By Megan Liles, Vice President, Operational Strategy, Precision For Medicine
A relative was diagnosed with breast cancer last October. When she went for her first infusion of chemotherapy, a woman covered in personal protective equipment (PPE) came up and started talking to her. All my relative could see was the woman’s eyes. Dumbfounded, she asked, “Who are you?”. “I’m your doctor,” the woman replied.
When I told that story at a recent roundtable, a participant revealed that she had had the same experience with her doctor, whom she did not recognize beneath the PPE. Stories like these illustrate how COVID-19 has impacted care. Patients increasingly feel vulnerable, isolated, and exposed as they try to navigate the healthcare system by themselves. Many lament the loss of personalized care and comfort. Some express frustration with telemedicine, a mode of care in which physicians can appear to be rushed, under pressure to finish consults as quickly as possible.
Another consequence of the pandemic is widespread adoption of virtual clinical trial designs propelled by digital technologies and decentralized modalities. Sponsors and contract research organizations (CROs) are increasingly using digital technologies such as artificial intelligence-driven patient-trial matching and electronic consent platforms to streamline recruitment and enrollment and to make trials more accessible and inclusive. Other innovations such as telemedicine, alternative site locations, digital monitoring technologies, electronic patient-reported outcomes, electronic clinical outcomes assessment, and home-based delivery of medications are making virtual trials more feasible as they generate real-world evidence.1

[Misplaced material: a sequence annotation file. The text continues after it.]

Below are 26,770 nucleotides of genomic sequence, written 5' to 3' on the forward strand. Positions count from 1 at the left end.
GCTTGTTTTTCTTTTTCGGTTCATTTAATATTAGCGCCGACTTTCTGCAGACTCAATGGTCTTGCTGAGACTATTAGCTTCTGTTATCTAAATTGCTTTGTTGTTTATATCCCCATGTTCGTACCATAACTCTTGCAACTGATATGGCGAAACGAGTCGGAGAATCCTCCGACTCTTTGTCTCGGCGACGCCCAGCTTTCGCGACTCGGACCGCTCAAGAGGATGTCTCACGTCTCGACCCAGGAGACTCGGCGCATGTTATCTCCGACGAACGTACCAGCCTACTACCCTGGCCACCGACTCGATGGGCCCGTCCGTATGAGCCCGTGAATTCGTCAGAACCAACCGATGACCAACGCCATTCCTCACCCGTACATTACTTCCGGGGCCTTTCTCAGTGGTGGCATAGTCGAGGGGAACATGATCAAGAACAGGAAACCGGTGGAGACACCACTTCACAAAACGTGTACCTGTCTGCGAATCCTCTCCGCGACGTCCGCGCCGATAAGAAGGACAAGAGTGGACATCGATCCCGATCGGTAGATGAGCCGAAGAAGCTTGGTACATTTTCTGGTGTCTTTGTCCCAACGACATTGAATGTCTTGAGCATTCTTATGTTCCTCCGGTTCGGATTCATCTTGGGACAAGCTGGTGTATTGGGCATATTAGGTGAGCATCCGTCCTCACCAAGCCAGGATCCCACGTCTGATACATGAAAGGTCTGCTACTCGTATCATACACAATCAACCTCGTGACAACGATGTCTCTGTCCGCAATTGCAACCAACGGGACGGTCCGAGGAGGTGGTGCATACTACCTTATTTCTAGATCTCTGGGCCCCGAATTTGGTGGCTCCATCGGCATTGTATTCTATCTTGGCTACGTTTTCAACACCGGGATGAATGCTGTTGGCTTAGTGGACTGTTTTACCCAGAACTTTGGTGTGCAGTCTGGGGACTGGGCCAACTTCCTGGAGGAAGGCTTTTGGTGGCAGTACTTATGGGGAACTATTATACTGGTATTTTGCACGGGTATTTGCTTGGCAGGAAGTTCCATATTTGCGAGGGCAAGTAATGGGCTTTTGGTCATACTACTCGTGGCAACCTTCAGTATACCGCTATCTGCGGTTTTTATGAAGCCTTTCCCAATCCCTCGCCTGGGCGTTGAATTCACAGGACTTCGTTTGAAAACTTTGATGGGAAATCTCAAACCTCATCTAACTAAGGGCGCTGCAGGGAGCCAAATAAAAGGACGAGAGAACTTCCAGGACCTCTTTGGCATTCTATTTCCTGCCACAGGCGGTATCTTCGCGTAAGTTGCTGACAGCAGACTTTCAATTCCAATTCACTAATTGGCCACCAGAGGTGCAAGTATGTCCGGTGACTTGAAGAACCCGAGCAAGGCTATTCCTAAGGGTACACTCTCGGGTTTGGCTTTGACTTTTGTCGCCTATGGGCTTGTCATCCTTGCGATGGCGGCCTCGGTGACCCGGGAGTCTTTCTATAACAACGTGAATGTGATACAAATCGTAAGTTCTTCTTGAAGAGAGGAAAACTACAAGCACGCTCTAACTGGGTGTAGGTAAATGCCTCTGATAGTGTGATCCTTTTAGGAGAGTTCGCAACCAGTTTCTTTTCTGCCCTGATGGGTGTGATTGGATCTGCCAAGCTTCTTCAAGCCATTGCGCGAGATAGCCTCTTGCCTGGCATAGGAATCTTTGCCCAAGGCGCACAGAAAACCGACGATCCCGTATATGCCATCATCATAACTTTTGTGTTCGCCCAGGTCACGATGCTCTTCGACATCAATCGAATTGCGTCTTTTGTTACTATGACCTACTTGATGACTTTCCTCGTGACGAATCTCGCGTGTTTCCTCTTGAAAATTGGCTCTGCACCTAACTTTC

Although virtual trials are a logical response to COVID, and can be highly beneficial to patients and investigators, the virtual model may not be ideal for oncology trials. Over-reliance on technology leaves little room for human interaction. Most anticancer medications are administered via intravenous infusion and are therefore not well-suited for at-home administration. Indeed, the American Society of Clinical Oncology advises against home infusion of anticancer therapy.2 Moreover, the loss of a personal connection can exacerbate the disease burden and feelings of isolation for persons with cancer.